Rob’s Newsletter #1 September 2016

This is an archive of my first ever newsletter, originally sent out to only a small group of friends, family, co-workers, and neighbors. It was in response to frequent questions I was getting about some of my personal health and lifestyle experiments.

Hello friends, family, colleagues, and miscellaneous loved ones!

If you’ve known me long enough, then you know I’m passionate about continual self-improvement and lifelong learning. You will also know that it genuinely makes me happy to share what I learn with others. I spend a lot of my free time researching and aggregating resources for nutrition, exercise, health, and general personal fulfillment. I have benefitted enormously from these efforts and I’ve decided to send out this monthly newsletter with the hope that you will benefit as well. I’ll be highlighting some of the interesting experiments I’m trying out, mainly in the areas of biohacking and lifestyle design.

Biohacking, a term I picked up from Dave Asprey at The Bulletproof Exec, refers to more intentionally using your own biology to become the absolute best version of yourself through nutrition, exercise, and even psychology. The goal is to reach toward your own personal state of optimal physical and mental health through informed personal experimentation.

Lifestyle design means being intentional about the life you build for yourself. It’s about pruning away those areas of your life that are overgrown so you can see the shape of what’s most important to you. If you really want to unpack this concept further, check out Tim Ferriss’s blog at fourhourworkweek.com, where you can read the first 50 pages of his book for free.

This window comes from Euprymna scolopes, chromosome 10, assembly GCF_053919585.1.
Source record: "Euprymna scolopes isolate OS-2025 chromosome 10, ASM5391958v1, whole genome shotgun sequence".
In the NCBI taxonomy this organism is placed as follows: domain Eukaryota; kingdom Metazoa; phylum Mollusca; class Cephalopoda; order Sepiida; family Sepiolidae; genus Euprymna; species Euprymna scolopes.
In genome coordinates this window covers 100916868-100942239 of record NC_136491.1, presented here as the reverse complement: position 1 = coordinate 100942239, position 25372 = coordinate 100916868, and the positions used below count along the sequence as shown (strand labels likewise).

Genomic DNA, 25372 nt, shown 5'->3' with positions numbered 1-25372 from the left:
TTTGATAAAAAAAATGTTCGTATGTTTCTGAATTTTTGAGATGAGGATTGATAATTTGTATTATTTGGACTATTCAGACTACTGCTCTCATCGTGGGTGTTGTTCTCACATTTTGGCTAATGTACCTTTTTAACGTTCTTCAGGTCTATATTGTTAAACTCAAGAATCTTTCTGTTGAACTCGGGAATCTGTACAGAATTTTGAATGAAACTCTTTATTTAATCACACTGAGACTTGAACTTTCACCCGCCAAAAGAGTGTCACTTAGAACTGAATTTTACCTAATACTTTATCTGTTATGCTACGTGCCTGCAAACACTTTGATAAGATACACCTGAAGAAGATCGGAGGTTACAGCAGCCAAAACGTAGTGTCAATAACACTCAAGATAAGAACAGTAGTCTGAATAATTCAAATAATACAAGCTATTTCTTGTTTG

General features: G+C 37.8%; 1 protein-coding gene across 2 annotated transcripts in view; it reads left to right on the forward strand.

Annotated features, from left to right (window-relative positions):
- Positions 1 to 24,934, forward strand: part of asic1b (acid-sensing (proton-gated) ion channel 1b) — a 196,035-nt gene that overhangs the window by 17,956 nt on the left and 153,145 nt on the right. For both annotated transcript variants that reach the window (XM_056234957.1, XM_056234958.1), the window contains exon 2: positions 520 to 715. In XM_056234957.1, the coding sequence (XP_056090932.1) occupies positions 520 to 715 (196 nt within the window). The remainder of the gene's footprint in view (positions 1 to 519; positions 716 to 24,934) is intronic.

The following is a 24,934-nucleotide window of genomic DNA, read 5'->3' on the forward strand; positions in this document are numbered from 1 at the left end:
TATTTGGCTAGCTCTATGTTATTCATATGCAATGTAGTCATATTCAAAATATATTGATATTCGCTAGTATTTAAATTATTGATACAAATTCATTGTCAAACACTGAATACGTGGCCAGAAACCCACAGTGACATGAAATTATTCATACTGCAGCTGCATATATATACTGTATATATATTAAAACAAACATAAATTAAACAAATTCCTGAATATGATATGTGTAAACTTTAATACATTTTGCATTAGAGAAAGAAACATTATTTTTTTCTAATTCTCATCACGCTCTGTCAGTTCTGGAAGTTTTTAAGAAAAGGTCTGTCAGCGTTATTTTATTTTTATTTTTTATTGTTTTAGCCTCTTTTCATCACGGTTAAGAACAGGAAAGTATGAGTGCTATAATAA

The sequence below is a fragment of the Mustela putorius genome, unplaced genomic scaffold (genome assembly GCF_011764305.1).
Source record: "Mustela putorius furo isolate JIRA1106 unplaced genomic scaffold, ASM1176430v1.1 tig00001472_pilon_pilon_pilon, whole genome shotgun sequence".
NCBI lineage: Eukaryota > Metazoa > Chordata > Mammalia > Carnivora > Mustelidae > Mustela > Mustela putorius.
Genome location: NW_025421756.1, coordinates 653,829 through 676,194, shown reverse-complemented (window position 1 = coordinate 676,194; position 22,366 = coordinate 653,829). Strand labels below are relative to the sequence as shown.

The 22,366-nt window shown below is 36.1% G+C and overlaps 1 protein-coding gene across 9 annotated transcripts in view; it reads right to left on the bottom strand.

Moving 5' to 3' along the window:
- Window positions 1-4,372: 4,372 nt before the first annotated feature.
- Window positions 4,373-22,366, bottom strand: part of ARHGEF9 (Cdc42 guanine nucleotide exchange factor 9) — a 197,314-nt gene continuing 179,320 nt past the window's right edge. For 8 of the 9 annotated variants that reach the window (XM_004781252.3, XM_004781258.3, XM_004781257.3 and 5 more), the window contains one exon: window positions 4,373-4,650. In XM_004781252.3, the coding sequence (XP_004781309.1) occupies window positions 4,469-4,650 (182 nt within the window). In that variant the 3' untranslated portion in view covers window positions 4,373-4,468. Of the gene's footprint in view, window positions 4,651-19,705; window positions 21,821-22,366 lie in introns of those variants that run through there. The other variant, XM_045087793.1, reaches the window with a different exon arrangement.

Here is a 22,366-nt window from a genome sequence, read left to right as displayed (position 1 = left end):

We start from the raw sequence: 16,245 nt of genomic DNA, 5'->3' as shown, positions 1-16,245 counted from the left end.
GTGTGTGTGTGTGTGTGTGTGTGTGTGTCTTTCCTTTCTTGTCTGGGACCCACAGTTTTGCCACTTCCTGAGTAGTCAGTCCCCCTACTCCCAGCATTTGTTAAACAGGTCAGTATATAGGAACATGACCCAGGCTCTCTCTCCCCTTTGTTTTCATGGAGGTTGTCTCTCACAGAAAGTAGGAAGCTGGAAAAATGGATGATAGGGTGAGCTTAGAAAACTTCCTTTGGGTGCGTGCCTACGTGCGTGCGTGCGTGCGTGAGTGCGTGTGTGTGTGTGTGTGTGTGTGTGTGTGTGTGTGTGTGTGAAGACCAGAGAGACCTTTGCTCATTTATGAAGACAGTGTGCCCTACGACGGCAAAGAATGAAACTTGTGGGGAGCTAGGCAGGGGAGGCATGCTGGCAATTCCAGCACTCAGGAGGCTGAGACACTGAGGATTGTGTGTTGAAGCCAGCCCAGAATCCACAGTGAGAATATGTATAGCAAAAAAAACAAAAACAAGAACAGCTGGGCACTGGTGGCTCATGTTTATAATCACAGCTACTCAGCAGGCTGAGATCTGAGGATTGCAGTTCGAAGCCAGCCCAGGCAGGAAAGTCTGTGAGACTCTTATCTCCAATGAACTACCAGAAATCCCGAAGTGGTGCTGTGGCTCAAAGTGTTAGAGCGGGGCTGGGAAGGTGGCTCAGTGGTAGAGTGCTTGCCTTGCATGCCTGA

And without further ado…


Rob’s Monthly Newsletter – SEPTEMBER 2016

Here’s what I’m currently into:

What I’m eating: I probably get more questions about my diet than any other topic. Maybe it’s because I regularly practice some form of intermittent fasting, which just means eating only during a restricted time window, like between 2pm and 8pm. It could also be because I put butter in my coffee and avoid sugar like the plague. So, what do I eat? I generally eat a high-fat, low-carbohydrate diet. Furthermore, I follow a cyclical Ketogenic Diet, a variant of the Bulletproof Diet. What is a ketogenic diet? It basically means you eat plenty of fat and very little carbs. Your body then goes into a fat-burning mode called ketosis, rather than relying on carbs. It is not to be confused with ketoacidosis, which is a dangerous consequence of diabetes. Peter Attia, MD, clears up the confusion nicely in this post: Is ketosis dangerous?